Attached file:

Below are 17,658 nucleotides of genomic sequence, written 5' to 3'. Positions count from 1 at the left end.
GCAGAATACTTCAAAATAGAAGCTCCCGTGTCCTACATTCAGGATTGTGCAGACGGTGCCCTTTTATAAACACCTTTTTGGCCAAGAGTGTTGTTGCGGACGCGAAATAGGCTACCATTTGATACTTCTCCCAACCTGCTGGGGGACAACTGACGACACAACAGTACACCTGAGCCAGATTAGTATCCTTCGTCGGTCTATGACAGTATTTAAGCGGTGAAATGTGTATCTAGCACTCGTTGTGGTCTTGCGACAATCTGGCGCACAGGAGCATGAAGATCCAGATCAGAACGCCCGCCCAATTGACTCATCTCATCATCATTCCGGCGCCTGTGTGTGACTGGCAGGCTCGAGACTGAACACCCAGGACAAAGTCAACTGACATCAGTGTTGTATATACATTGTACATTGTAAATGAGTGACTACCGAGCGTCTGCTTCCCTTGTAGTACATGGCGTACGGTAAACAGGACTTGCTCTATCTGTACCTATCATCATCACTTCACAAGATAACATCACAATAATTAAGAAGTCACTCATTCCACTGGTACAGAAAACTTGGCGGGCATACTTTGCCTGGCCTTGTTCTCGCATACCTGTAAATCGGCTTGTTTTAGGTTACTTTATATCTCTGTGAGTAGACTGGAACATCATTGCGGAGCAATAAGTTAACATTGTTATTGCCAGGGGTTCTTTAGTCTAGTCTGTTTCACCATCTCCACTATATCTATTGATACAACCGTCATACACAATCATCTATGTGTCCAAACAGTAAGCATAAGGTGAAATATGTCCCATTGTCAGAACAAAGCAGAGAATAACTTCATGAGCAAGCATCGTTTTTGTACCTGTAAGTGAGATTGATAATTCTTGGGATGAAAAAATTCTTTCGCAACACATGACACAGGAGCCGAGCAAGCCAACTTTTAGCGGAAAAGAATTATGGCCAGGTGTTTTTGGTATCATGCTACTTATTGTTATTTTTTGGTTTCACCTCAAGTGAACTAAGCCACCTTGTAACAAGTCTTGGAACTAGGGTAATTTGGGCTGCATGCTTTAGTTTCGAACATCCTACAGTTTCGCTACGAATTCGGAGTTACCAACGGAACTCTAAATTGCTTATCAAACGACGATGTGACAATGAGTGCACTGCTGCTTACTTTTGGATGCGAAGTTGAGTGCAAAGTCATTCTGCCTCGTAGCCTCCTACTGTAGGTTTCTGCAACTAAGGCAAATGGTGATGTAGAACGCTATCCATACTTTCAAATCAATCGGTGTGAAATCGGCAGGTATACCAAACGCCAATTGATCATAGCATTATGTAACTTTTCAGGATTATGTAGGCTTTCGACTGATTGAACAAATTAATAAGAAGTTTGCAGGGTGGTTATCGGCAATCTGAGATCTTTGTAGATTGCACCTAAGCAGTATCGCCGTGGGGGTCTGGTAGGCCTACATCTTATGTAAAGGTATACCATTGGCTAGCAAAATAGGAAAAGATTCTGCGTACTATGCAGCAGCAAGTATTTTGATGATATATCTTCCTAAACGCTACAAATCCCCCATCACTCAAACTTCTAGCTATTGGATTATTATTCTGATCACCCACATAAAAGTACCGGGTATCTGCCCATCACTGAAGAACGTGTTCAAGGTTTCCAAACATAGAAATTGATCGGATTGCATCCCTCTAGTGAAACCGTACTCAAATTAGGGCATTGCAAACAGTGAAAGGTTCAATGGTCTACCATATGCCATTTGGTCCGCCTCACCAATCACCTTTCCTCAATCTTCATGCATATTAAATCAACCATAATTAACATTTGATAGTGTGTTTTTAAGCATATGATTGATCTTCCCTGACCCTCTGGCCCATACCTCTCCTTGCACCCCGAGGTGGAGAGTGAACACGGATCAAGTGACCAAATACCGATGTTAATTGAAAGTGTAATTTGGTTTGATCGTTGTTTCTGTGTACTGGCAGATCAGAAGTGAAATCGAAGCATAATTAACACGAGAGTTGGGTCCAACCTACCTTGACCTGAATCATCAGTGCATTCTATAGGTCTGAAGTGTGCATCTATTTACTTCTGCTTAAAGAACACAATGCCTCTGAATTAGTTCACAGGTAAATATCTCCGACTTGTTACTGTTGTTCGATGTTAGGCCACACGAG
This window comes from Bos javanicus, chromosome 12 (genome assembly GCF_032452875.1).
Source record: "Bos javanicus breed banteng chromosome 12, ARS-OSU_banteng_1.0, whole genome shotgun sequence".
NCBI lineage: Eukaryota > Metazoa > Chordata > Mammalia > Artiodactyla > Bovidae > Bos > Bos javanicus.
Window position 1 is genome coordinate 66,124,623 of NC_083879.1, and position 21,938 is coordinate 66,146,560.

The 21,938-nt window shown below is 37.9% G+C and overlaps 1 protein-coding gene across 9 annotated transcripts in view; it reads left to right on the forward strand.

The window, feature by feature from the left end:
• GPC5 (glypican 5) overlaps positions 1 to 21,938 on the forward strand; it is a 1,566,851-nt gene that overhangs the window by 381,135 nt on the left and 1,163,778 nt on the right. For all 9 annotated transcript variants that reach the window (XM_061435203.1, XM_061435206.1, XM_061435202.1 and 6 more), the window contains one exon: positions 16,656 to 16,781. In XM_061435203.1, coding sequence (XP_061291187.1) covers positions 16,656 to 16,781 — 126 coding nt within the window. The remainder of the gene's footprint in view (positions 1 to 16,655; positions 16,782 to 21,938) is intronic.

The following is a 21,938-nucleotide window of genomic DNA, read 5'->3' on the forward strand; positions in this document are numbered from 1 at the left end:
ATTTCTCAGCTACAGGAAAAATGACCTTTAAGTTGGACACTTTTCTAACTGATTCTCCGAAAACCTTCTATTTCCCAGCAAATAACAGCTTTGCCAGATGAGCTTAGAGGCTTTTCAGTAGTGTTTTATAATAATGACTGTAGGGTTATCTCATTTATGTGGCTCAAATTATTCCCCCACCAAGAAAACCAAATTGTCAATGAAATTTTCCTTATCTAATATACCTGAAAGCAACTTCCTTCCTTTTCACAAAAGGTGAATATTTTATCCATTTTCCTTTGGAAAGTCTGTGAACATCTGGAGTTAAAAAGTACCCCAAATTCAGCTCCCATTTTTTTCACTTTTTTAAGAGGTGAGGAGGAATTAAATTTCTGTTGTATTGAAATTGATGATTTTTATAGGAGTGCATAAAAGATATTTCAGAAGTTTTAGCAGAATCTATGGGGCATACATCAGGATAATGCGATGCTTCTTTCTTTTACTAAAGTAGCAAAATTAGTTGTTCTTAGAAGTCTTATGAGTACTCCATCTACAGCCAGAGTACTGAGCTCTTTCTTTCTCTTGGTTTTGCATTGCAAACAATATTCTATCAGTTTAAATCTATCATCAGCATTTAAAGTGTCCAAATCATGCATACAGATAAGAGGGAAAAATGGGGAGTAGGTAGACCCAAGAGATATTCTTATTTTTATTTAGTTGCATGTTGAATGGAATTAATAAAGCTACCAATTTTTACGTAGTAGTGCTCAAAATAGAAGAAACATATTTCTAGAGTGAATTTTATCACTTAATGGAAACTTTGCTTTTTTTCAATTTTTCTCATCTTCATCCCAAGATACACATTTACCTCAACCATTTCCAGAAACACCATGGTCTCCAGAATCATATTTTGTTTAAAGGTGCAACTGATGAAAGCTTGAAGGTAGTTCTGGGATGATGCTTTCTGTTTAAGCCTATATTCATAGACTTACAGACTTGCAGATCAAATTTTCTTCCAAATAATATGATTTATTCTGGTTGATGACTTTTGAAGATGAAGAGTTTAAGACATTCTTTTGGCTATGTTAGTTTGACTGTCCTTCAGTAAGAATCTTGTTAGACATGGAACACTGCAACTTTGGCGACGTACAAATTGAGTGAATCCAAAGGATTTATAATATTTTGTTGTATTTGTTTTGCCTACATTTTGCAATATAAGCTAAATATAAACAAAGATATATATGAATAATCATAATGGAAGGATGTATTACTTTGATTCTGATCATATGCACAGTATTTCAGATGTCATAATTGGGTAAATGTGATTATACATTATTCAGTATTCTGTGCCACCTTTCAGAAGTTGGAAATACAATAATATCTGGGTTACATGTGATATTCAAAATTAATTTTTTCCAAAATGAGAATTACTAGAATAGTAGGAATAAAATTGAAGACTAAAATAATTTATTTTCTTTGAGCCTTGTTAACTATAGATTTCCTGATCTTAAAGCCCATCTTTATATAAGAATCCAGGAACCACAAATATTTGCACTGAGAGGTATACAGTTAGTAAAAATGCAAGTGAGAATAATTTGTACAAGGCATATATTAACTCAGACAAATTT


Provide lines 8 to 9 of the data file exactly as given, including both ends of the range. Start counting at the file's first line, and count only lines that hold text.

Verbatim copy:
The window, feature by feature from the left end:
• GPC5 (glypican 5) overlaps positions 1 to 21,938 on the forward strand; it is a 1,566,851-nt gene that overhangs the window by 381,135 nt on the left and 1,163,778 nt on the right. For all 9 annotated transcript variants that reach the window (XM_061435203.1, XM_061435206.1, XM_061435202.1 and 6 more), the window contains one exon: positions 16,656 to 16,781. In XM_061435203.1, coding sequence (XP_061291187.1) covers positions 16,656 to 16,781 — 126 coding nt within the window. The remainder of the gene's footprint in view (positions 1 to 16,655; positions 16,782 to 21,938) is intronic.